An Immigration and Customs Enforcement (ICE) employee resigned after admitting she campaigned for presidential candidate Hillary Clinton while on the job, federal attorneys announced Tuesday, the Daily Caller reported.
“The ICE employee, who was not named, copped to posting more than 100 social media messages in support of Clinton while at work or on duty during the 2016 campaign. She also pressured co-workers to vote for Clinton and invited them to one of the candidate’s rallies.
“Those activities ran afoul of the Hatch Act, a federal law that bars executive branch employees from using federal resources to promote political candidates, among other prohibitions. In a settlement with the Office of Special Counsel, which investigates Hatch Act violations, the employee agreed to quit and accept a five-year ban on working for the government.”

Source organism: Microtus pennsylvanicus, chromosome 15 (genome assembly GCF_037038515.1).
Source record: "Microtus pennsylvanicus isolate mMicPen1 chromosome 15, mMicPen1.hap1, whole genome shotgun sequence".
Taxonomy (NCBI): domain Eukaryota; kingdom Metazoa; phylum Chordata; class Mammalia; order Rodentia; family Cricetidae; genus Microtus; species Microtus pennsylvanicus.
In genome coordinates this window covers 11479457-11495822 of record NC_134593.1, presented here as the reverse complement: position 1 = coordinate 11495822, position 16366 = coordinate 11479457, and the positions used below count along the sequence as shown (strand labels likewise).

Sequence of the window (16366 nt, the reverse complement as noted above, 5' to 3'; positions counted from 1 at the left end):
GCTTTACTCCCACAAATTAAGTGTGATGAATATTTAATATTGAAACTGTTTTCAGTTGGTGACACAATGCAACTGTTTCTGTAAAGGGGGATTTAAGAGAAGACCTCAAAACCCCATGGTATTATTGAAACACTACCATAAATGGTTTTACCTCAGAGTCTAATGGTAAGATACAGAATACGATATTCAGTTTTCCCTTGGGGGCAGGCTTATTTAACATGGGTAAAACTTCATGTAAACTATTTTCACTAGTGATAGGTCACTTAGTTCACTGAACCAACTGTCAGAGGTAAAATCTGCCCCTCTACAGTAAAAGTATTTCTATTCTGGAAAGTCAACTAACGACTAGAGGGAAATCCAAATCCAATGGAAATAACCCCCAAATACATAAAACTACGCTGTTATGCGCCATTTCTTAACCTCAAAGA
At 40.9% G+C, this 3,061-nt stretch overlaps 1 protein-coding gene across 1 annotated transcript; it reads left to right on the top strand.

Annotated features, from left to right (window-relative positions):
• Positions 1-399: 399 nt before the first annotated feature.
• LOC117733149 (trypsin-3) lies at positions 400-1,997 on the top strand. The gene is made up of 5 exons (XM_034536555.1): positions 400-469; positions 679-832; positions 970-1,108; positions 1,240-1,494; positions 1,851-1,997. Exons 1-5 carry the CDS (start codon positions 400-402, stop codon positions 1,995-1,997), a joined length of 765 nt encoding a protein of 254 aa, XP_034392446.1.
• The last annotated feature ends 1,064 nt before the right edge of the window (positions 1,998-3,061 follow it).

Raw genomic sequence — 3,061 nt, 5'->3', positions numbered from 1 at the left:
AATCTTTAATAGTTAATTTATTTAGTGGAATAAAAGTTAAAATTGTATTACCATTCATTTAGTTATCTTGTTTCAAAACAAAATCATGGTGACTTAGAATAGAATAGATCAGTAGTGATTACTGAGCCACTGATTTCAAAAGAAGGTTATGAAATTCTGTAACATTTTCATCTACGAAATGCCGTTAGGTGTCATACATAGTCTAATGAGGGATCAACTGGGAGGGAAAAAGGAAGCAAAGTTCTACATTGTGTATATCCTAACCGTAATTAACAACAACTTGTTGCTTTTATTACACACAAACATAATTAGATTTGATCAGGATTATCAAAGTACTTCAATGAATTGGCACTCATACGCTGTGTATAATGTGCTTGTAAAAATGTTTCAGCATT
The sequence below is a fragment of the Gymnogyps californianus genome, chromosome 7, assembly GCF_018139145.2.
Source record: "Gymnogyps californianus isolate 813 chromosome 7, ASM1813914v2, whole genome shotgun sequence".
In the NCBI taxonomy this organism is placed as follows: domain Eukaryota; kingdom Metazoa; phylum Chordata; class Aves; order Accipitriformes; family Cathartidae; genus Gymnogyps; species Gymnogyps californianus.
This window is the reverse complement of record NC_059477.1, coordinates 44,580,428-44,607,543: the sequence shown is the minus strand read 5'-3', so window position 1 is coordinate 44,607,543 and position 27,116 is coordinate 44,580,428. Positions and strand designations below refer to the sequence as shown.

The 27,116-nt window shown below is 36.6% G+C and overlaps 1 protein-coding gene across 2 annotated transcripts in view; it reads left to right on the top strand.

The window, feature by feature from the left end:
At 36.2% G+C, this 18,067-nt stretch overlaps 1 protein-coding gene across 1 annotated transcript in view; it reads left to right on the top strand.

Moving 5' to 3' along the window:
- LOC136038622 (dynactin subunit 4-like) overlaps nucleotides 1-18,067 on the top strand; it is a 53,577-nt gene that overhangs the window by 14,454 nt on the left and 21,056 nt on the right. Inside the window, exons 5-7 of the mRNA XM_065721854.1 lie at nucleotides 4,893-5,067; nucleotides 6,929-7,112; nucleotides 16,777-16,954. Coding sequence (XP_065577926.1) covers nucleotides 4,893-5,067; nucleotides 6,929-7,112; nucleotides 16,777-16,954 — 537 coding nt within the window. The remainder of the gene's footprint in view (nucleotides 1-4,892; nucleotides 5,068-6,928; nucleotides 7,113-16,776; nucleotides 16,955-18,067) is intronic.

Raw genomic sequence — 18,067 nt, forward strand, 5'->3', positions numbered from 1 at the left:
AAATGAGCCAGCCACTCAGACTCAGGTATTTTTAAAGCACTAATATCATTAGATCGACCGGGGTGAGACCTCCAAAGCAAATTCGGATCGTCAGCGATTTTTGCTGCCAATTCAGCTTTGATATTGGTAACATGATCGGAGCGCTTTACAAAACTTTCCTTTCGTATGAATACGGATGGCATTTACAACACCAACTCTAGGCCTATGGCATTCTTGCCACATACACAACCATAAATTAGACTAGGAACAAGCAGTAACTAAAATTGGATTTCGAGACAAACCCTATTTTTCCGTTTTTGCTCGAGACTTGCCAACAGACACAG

“This employee thumbed her nose at the law and engaged in vocal partisan politics both with her colleagues and on social media,” Special Counsel Henry Kerner said in a statement. “Considering her knowledge of the Hatch Act and continuing disregard for the law, this employee’s resignation and debarment from federal service are proportionate disciplinary actions.”
Federal employees are allowed to post political messages, but only while off duty. Along with this rule, they are not allowed to use their official position to campaign for or against a candidate.
This ICE employee’s termination is a relatively severe penalty for violating the Hatch Act but was appropriate because she continued to engage in political activity on government time after being warned not to, according to the Office of Special Counsel.